Lately my twins and I have been enjoying the Diary of a Wimpy Kid series.  I don’t think it’s a spoiler to say that Mr and Mrs. Heffley, the mom and dad in these stories, seem totally clueless.  My kids occasionally ask me if the Heffley parents are “bad.”  My response: “They’re not exactly bad.  They just don’t remember what it’s like to be a kid.”

In the story, the result of this oddly familiar amnesia is twofold. 

First, the Heffley parents pointlessly alienate their kids by pushing them into activities that aggravate parent and child alike.  The dad forces his reluctant son to join the swim team.  The result: the son freezes, and the dad is humiliated before his fellow dads.  The mom forces her pleading son to join the school play.  The result: the son loathes the whole experience, pelts the star with an apple during the performance, and mortifies his mom.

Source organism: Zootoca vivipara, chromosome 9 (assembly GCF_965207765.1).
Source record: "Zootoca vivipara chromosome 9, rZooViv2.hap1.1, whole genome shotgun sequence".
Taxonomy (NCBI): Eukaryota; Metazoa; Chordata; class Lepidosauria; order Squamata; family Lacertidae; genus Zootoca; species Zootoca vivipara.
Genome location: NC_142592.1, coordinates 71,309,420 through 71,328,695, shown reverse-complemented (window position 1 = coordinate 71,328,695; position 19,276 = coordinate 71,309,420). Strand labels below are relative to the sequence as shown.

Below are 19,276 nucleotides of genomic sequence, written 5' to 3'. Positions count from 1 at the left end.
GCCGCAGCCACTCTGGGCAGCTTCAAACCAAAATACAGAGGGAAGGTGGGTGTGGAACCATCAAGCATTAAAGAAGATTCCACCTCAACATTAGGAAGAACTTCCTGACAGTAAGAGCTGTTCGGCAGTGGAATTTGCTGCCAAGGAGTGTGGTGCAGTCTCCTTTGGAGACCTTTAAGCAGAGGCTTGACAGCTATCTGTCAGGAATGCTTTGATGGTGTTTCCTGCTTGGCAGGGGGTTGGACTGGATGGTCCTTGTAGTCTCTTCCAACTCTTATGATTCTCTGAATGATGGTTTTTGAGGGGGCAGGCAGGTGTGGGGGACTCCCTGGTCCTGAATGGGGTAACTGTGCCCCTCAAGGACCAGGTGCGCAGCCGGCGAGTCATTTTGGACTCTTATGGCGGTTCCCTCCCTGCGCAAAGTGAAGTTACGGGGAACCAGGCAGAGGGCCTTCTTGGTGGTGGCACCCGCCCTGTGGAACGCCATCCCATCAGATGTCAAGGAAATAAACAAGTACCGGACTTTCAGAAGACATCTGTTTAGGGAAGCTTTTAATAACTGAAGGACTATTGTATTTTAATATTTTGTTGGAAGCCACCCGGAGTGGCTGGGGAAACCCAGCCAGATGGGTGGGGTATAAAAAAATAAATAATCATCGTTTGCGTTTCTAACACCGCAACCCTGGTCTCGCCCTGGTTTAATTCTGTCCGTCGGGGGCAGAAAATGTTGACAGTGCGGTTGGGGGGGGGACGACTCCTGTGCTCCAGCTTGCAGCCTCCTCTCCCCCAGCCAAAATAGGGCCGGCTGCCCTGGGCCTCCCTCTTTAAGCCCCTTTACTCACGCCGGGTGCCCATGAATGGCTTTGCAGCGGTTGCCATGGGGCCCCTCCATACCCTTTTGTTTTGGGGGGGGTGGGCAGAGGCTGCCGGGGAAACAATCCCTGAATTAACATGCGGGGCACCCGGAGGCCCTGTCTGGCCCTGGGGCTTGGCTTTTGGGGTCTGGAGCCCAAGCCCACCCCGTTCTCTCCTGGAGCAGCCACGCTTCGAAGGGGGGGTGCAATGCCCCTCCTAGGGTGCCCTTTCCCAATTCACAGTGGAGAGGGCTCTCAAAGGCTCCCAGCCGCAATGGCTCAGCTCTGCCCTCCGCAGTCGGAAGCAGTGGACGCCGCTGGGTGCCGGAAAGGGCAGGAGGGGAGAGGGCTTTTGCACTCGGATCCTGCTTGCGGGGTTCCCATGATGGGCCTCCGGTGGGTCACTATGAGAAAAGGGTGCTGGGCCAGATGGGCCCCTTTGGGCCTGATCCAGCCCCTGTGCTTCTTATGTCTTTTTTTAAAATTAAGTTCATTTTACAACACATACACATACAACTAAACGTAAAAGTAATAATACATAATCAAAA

Second, the Heffley parents largely ignore all sorts of kid-on-kid abuse, leaving their older sons in a brutal Hobbesian jungle.  When they do respond, it’s awfully arbitrary – and not in a clever Beckerian way.

The power of the Wimpy Kid series is that it feels real.  Many parents really do forget what’s it’s like to be a kid.  (Another reason why I think responsible kidults make the best parents!)

I honestly don’t know why.  I bet Robin Hanson would have a clever functionalist story.  Yet if you read the Wimpy Kid series – or just look around – it seems like it would be better for the whole family if parents thought more like kids.

Note: This doesn’t mean that parents should let their kids do as they please.  What it means, rather, is that remembering your childhood is useful parental heuristic.  It helps you figure out when you should leave well enough alone – and when to lay down the law.